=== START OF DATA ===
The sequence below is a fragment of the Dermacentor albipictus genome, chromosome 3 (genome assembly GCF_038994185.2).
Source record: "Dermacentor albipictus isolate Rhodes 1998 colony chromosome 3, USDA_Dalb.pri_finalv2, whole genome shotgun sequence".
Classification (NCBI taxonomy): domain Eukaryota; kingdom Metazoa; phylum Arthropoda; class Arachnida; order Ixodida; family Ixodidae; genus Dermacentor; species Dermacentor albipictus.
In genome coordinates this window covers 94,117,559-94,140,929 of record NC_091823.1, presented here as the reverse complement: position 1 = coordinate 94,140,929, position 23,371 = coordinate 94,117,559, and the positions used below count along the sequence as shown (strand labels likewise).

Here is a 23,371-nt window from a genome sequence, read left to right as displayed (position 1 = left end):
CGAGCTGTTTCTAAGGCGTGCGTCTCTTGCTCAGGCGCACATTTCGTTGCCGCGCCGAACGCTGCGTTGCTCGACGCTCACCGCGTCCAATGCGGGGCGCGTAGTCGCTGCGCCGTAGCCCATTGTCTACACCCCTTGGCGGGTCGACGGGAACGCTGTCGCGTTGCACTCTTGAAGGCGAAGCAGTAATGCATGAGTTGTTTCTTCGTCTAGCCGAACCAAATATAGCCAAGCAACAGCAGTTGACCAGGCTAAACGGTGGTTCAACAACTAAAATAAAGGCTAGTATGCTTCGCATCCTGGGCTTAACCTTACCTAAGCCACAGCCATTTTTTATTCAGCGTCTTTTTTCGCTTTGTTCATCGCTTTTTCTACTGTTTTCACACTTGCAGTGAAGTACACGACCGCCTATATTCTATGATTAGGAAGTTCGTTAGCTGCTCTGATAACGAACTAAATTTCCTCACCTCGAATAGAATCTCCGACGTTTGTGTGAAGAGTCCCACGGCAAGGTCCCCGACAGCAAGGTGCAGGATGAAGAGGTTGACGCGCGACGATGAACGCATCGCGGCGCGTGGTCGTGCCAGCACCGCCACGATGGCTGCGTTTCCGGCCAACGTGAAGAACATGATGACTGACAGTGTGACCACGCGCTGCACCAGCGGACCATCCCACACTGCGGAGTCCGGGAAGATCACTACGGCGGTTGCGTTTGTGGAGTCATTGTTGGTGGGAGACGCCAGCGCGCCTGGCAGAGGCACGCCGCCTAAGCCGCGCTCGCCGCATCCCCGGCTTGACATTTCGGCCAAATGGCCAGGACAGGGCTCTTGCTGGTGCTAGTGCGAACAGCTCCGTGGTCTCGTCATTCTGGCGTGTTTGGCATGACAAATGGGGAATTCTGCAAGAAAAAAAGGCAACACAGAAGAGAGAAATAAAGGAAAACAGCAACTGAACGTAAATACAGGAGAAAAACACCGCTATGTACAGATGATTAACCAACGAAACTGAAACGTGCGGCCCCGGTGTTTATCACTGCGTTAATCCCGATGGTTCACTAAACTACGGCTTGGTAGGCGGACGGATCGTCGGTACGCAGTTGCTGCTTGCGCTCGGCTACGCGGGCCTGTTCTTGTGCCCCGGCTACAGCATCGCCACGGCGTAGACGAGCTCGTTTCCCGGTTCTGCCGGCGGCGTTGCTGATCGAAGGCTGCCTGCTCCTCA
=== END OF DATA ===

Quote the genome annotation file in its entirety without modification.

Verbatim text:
The sequence below is a fragment of the Dermacentor albipictus genome, chromosome 3 (genome assembly GCF_038994185.2).
Source record: "Dermacentor albipictus isolate Rhodes 1998 colony chromosome 3, USDA_Dalb.pri_finalv2, whole genome shotgun sequence".
Classification (NCBI taxonomy): domain Eukaryota; kingdom Metazoa; phylum Arthropoda; class Arachnida; order Ixodida; family Ixodidae; genus Dermacentor; species Dermacentor albipictus.
In genome coordinates this window covers 94,117,559-94,140,929 of record NC_091823.1, presented here as the reverse complement: position 1 = coordinate 94,140,929, position 23,371 = coordinate 94,117,559, and the positions used below count along the sequence as shown (strand labels likewise).

Here is a 23,371-nt window from a genome sequence, read left to right as displayed (position 1 = left end):
CGAGCTGTTTCTAAGGCGTGCGTCTCTTGCTCAGGCGCACATTTCGTTGCCGCGCCGAACGCTGCGTTGCTCGACGCTCACCGCGTCCAATGCGGGGCGCGTAGTCGCTGCGCCGTAGCCCATTGTCTACACCCCTTGGCGGGTCGACGGGAACGCTGTCGCGTTGCACTCTTGAAGGCGAAGCAGTAATGCATGAGTTGTTTCTTCGTCTAGCCGAACCAAATATAGCCAAGCAACAGCAGTTGACCAGGCTAAACGGTGGTTCAACAACTAAAATAAAGGCTAGTATGCTTCGCATCCTGGGCTTAACCTTACCTAAGCCACAGCCATTTTTTATTCAGCGTCTTTTTTCGCTTTGTTCATCGCTTTTTCTACTGTTTTCACACTTGCAGTGAAGTACACGACCGCCTATATTCTATGATTAGGAAGTTCGTTAGCTGCTCTGATAACGAACTAAATTTCCTCACCTCGAATAGAATCTCCGACGTTTGTGTGAAGAGTCCCACGGCAAGGTCCCCGACAGCAAGGTGCAGGATGAAGAGGTTGACGCGCGACGATGAACGCATCGCGGCGCGTGGTCGTGCCAGCACCGCCACGATGGCTGCGTTTCCGGCCAACGTGAAGAACATGATGACTGACAGTGTGACCACGCGCTGCACCAGCGGACCATCCCACACTGCGGAGTCCGGGAAGATCACTACGGCGGTTGCGTTTGTGGAGTCATTGTTGGTGGGAGACGCCAGCGCGCCTGGCAGAGGCACGCCGCCTAAGCCGCGCTCGCCGCATCCCCGGCTTGACATTTCGGCCAAATGGCCAGGACAGGGCTCTTGCTGGTGCTAGTGCGAACAGCTCCGTGGTCTCGTCATTCTGGCGTGTTTGGCATGACAAATGGGGAATTCTGCAAGAAAAAAAGGCAACACAGAAGAGAGAAATAAAGGAAAACAGCAACTGAACGTAAATACAGGAGAAAAACACCGCTATGTACAGATGATTAACCAACGAAACTGAAACGTGCGGCCCCGGTGTTTATCACTGCGTTAATCCCGATGGTTCACTAAACTACGGCTTGGTAGGCGGACGGATCGTCGGTACGCAGTTGCTGCTTGCGCTCGGCTACGCGGGCCTGTTCTTGTGCCCCGGCTACAGCATCGCCACGGCGTAGACGAGCTCGTTTCCCGGTTCTGCCGGCGGCGTTGCTGATCGAAGGCTGCCTGCTCCTCA